Up until the twentieth century, Tibetan pilgrims frequently traveled to parts of modern-day Pakistan to visit sacred Hindu/Sikh and Buddhist sites, particularly those thought to have been associated with their guru Padmasambhava. These pilgrimage locations included Swat and extended as far as sites in the Punjab, such as Lahore. The Tibetan pilgrimages occurred throughout the course of several centuries but began to fade as Buddhism declined in the region.[10]

Culture[change | change source]

Tibetan influences are present in the local culture through means of architecture, language, cuisine and traditions. A modified version of the old Tibetan script is still used to record and write the Balti language along with an alternative Perso-Arabic (Urdu) script.[9] Street signs in the old Tibetan script are common in the towns of Skardu and Khaplu.[9] Balti cooking is a fusion of Tibetan, Chinese and Kashmiri-Mughal culinary influences.[11]

See also[change | change source]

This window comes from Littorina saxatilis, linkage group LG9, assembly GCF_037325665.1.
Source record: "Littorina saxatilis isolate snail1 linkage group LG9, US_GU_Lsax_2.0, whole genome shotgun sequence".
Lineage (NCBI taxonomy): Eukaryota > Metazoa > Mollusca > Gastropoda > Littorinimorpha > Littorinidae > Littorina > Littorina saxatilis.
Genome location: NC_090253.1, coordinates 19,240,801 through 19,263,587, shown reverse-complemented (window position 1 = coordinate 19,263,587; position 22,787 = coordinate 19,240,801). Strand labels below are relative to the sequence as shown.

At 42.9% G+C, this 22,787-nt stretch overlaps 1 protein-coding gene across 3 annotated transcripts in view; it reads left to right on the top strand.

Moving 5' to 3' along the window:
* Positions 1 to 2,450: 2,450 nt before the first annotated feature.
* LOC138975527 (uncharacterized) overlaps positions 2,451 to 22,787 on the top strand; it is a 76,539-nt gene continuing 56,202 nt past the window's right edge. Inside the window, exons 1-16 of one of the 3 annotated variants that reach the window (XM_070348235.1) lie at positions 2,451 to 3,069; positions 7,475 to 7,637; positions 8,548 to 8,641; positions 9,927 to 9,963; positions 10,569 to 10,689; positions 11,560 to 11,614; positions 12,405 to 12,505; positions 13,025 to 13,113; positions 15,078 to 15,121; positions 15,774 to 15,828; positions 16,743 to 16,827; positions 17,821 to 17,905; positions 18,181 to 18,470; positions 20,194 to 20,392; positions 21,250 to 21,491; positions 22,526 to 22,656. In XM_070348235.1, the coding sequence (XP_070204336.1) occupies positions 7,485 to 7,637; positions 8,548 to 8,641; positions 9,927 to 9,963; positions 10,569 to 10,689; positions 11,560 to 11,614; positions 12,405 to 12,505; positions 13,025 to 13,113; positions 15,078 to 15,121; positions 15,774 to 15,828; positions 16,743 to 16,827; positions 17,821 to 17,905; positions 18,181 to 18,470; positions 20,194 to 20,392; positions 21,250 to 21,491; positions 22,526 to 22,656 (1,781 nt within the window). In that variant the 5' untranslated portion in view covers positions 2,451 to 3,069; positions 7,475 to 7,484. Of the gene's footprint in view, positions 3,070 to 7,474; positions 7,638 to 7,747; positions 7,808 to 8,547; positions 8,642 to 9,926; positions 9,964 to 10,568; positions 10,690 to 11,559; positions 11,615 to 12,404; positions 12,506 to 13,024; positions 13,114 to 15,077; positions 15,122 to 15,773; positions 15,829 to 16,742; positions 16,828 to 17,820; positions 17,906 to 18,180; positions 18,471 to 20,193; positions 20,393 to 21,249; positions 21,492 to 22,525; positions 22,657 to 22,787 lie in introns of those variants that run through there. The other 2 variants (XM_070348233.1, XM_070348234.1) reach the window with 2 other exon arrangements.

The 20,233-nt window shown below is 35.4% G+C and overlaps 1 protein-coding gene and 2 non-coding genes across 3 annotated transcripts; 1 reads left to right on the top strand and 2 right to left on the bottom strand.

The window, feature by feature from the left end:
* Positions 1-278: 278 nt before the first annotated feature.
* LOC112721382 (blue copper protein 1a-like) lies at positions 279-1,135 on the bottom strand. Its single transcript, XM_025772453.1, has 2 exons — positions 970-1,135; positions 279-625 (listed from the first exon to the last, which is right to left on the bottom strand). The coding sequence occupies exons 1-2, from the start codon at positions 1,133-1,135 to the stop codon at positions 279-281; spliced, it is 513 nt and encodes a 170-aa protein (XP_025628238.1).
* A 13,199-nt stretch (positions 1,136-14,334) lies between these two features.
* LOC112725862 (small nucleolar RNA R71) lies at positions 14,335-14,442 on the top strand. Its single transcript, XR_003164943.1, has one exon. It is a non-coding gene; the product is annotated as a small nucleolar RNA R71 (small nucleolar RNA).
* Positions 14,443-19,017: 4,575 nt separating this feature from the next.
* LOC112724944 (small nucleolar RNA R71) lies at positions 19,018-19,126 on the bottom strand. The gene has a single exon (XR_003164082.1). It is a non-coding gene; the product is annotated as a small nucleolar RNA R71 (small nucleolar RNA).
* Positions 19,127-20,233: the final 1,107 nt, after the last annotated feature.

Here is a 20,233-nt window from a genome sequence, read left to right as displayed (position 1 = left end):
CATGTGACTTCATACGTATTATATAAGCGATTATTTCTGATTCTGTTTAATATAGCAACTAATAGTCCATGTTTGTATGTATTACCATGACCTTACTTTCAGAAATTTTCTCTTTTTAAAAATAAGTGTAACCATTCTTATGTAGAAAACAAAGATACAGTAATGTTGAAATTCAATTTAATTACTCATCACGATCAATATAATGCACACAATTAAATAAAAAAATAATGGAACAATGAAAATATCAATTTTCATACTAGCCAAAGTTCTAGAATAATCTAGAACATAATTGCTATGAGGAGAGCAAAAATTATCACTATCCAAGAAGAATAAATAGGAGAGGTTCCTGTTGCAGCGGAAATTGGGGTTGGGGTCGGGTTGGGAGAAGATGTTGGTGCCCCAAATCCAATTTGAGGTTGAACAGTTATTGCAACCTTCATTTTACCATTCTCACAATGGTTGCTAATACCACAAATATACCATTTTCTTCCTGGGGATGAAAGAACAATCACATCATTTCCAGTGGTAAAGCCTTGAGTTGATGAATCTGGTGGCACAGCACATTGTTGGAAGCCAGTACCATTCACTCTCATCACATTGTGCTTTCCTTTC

References[change | change source]

  1. "Languages of China & Inner Asia at SOAS: Tibetan". SOAS, University of London. Retrieved 24 March 2016. Outside of Tibet, Tibetan speaking populations are found in Bhutan, Burma, India, Nepal, and Pakistan.
  2. "Cultural History of Tibet". SOAS, University of London. Retrieved 24 March 2015. Beginning with Tibetan geography and prehistory, the course introduces the land and people of Tibet and the Tibetan cultural area, which extends into the PRC, Nepal, India and Pakistan.
  3. "Tibetan broadcaster in Pakistan to cover conflict". International Campaign for Tibet. 18 January 2002. Retrieved 24 March 2016. This is the first time a Tibetan broadcaster has started filing stories from Pakistan, which has a sizable ethnic Tibetan population in the region of Baltistan.
  4. 4.0 4.1  Chisholm, Hugh, ed. (1911). "Ladakh and Baltistan". Encyclopædia Britannica. 16 (Eleventh ed.). Cambridge University Press. p. 58.CS1 maint: ref=harv (link)
  5. Mohammad, Jigar. Epilogue, Vol 4, Issue 9. Epilogue Press. p. 52. Tibet Kalan (Great Tibet) was used by the Mughals for Ladakh and Tibet-i-Khurd (Little Tibet) was used for Baltistan.